In English, many things are named after a particular country – but have you ever wondered what those things are called in those countries?
1(adorn, garland)adornarthe emperor's brow was wreathed with laurels — el emperador llevaba una corona de laurel(es)
- the mountains were wreathed in mist — las montañas estaban envueltas en bruma
- In the boughs of the trees more cupids are wreathing flowers and fruit.
- Dried flowers wreathed around a small silver-hilted dagger carved into the shape of a dragon, and several tarot cards showed their faces next to it.
- In a bower in the Duke of Normandys garden at Bayeux Princess Adela and her maidens are singing and wreathing flowers.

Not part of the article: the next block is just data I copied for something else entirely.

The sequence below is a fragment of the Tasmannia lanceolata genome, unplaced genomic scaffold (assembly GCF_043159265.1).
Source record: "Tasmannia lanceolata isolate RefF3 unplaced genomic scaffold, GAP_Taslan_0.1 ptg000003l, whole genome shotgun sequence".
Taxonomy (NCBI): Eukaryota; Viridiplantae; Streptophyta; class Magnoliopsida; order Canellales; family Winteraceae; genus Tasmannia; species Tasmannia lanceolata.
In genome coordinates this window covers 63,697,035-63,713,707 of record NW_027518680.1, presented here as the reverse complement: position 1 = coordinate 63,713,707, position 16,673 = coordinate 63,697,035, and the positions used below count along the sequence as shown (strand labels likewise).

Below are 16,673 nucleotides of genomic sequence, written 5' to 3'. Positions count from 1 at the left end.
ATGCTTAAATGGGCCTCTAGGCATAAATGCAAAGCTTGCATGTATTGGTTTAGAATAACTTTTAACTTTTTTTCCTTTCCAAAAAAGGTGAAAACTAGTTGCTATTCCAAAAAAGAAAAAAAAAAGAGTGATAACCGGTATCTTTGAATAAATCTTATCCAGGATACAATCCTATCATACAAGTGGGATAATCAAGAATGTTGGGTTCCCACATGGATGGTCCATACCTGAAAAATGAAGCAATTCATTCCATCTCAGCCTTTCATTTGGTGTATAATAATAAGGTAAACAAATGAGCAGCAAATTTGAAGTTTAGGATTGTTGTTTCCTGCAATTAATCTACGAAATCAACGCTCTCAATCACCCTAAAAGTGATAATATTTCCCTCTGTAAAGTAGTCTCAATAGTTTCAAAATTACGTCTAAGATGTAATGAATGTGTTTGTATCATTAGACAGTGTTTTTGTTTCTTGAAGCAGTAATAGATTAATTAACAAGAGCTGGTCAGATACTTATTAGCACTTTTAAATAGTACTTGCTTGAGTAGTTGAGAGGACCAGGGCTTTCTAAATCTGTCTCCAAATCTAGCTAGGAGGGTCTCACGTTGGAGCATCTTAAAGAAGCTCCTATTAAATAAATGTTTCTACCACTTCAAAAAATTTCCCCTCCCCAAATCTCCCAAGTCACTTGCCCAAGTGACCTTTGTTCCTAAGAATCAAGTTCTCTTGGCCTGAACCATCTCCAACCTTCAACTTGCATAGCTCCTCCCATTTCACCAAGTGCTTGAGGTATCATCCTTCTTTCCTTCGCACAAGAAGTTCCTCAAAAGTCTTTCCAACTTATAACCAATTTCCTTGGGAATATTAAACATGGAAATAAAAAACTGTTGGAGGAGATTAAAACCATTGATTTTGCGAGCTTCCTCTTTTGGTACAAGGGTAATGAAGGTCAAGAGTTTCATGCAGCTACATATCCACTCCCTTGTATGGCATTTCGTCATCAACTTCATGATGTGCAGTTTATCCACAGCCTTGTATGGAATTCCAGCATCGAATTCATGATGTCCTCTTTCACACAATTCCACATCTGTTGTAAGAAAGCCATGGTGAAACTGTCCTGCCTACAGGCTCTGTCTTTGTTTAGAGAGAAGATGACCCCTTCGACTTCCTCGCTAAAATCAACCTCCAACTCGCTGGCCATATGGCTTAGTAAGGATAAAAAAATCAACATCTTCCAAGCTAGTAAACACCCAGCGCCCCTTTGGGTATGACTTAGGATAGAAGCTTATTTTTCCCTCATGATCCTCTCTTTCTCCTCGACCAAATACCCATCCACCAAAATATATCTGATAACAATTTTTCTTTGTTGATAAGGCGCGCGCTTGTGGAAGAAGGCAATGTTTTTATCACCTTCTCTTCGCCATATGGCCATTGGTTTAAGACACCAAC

- She climbed upon its back, wreathing flowers around its horns.
- One plant had wreathed itself round a statue of Vertumnus, which was thus quite veiled and shrouded in a drapery of hanging foliage, so happily arranged that it might have served a sculptor for a study.
2(intertwine)(ribbons/flowers) entretejerroses wreathed into a garland — una guirnalda de rosas (entretejidas)
1mist wreathed among the ruins — las ruinas estaban envueltas en bruma
English has borrowed many of the following foreign expressions of parting, so you’ve probably encountered some of these ways to say goodbye in other languages.
Many words formed by the addition of the suffix –ster are now obsolete - which ones are due a resurgence?
As their breed names often attest, dogs are a truly international bunch. Let’s take a look at 12 different dog breed names and their backstories.